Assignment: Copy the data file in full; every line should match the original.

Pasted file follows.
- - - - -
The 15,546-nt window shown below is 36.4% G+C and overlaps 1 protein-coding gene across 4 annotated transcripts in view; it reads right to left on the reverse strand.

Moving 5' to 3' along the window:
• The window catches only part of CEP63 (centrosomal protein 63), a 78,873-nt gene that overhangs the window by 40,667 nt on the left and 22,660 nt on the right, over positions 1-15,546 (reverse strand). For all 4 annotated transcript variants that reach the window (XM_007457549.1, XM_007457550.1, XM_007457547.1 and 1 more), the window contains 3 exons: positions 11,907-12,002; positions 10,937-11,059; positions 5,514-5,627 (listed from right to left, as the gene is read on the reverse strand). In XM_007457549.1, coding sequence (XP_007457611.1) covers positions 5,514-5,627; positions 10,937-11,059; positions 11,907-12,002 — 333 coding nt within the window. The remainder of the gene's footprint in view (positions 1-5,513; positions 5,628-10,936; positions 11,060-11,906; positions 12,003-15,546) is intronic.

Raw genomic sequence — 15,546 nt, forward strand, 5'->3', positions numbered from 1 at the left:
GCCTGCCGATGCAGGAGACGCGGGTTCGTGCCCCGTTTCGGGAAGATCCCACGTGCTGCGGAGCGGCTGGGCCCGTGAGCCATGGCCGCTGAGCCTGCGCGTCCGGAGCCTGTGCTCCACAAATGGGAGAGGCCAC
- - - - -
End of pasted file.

The 15,546-nt window shown below is 36.4% G+C and overlaps 1 protein-coding gene across 4 annotated transcripts in view; it reads right to left on the reverse strand.

Moving 5' to 3' along the window:
• The window catches only part of CEP63 (centrosomal protein 63), a 78,873-nt gene that overhangs the window by 40,667 nt on the left and 22,660 nt on the right, over positions 1-15,546 (reverse strand). For all 4 annotated transcript variants that reach the window (XM_007457549.1, XM_007457550.1, XM_007457547.1 and 1 more), the window contains 3 exons: positions 11,907-12,002; positions 10,937-11,059; positions 5,514-5,627 (listed from right to left, as the gene is read on the reverse strand). In XM_007457549.1, coding sequence (XP_007457611.1) covers positions 5,514-5,627; positions 10,937-11,059; positions 11,907-12,002 — 333 coding nt within the window. The remainder of the gene's footprint in view (positions 1-5,513; positions 5,628-10,936; positions 11,060-11,906; positions 12,003-15,546) is intronic.

Raw genomic sequence — 15,546 nt, forward strand, 5'->3', positions numbered from 1 at the left:
GCCTGCCGATGCAGGAGACGCGGGTTCGTGCCCCGTTTCGGGAAGATCCCACGTGCTGCGGAGCGGCTGGGCCCGTGAGCCATGGCCGCTGAGCCTGCGCGTCCGGAGCCTGTGCTCCACAAATGGGAGAGGCCAC